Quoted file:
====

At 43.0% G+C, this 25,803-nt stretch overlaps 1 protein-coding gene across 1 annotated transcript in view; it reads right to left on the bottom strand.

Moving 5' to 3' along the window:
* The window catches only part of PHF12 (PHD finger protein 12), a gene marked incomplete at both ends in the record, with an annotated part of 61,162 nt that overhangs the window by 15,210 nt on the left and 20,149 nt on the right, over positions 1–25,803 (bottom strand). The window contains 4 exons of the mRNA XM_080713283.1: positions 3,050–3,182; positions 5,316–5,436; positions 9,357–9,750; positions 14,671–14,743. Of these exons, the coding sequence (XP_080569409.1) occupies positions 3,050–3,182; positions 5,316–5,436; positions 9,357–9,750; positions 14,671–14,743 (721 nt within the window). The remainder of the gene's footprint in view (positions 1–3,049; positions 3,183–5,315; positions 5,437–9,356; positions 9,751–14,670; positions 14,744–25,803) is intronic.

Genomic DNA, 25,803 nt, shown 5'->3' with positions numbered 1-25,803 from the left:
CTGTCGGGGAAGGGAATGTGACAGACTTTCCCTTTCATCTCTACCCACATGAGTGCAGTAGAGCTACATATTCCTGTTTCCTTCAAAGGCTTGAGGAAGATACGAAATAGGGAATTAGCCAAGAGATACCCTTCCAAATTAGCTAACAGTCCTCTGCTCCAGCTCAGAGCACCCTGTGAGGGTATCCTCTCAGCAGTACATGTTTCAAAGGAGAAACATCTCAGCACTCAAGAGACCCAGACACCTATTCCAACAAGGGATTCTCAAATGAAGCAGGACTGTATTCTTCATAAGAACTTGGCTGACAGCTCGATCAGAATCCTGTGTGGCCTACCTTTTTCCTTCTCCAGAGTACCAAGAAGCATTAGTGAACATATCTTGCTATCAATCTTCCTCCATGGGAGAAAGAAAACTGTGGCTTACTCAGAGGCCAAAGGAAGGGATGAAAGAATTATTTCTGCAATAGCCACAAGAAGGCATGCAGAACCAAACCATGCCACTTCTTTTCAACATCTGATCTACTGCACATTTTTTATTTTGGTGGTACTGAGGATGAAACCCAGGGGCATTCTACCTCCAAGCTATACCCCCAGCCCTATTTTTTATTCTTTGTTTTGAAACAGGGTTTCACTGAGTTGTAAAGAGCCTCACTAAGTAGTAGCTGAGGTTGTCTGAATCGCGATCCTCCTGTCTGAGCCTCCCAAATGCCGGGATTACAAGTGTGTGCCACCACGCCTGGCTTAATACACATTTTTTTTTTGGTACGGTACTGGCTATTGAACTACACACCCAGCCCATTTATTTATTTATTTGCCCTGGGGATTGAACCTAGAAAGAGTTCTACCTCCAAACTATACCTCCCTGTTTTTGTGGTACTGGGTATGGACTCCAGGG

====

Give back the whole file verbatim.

At 43.0% G+C, this 25,803-nt stretch overlaps 1 protein-coding gene across 1 annotated transcript in view; it reads right to left on the bottom strand.

Moving 5' to 3' along the window:
* The window catches only part of PHF12 (PHD finger protein 12), a gene marked incomplete at both ends in the record, with an annotated part of 61,162 nt that overhangs the window by 15,210 nt on the left and 20,149 nt on the right, over positions 1–25,803 (bottom strand). The window contains 4 exons of the mRNA XM_080713283.1: positions 3,050–3,182; positions 5,316–5,436; positions 9,357–9,750; positions 14,671–14,743. Of these exons, the coding sequence (XP_080569409.1) occupies positions 3,050–3,182; positions 5,316–5,436; positions 9,357–9,750; positions 14,671–14,743 (721 nt within the window). The remainder of the gene's footprint in view (positions 1–3,049; positions 3,183–5,315; positions 5,437–9,356; positions 9,751–14,670; positions 14,744–25,803) is intronic.

Genomic DNA, 25,803 nt, shown 5'->3' with positions numbered 1-25,803 from the left:
CTGTCGGGGAAGGGAATGTGACAGACTTTCCCTTTCATCTCTACCCACATGAGTGCAGTAGAGCTACATATTCCTGTTTCCTTCAAAGGCTTGAGGAAGATACGAAATAGGGAATTAGCCAAGAGATACCCTTCCAAATTAGCTAACAGTCCTCTGCTCCAGCTCAGAGCACCCTGTGAGGGTATCCTCTCAGCAGTACATGTTTCAAAGGAGAAACATCTCAGCACTCAAGAGACCCAGACACCTATTCCAACAAGGGATTCTCAAATGAAGCAGGACTGTATTCTTCATAAGAACTTGGCTGACAGCTCGATCAGAATCCTGTGTGGCCTACCTTTTTCCTTCTCCAGAGTACCAAGAAGCATTAGTGAACATATCTTGCTATCAATCTTCCTCCATGGGAGAAAGAAAACTGTGGCTTACTCAGAGGCCAAAGGAAGGGATGAAAGAATTATTTCTGCAATAGCCACAAGAAGGCATGCAGAACCAAACCATGCCACTTCTTTTCAACATCTGATCTACTGCACATTTTTTATTTTGGTGGTACTGAGGATGAAACCCAGGGGCATTCTACCTCCAAGCTATACCCCCAGCCCTATTTTTTATTCTTTGTTTTGAAACAGGGTTTCACTGAGTTGTAAAGAGCCTCACTAAGTAGTAGCTGAGGTTGTCTGAATCGCGATCCTCCTGTCTGAGCCTCCCAAATGCCGGGATTACAAGTGTGTGCCACCACGCCTGGCTTAATACACATTTTTTTTTTGGTACGGTACTGGCTATTGAACTACACACCCAGCCCATTTATTTATTTATTTGCCCTGGGGATTGAACCTAGAAAGAGTTCTACCTCCAAACTATACCTCCCTGTTTTTGTGGTACTGGGTATGGACTCCAGGG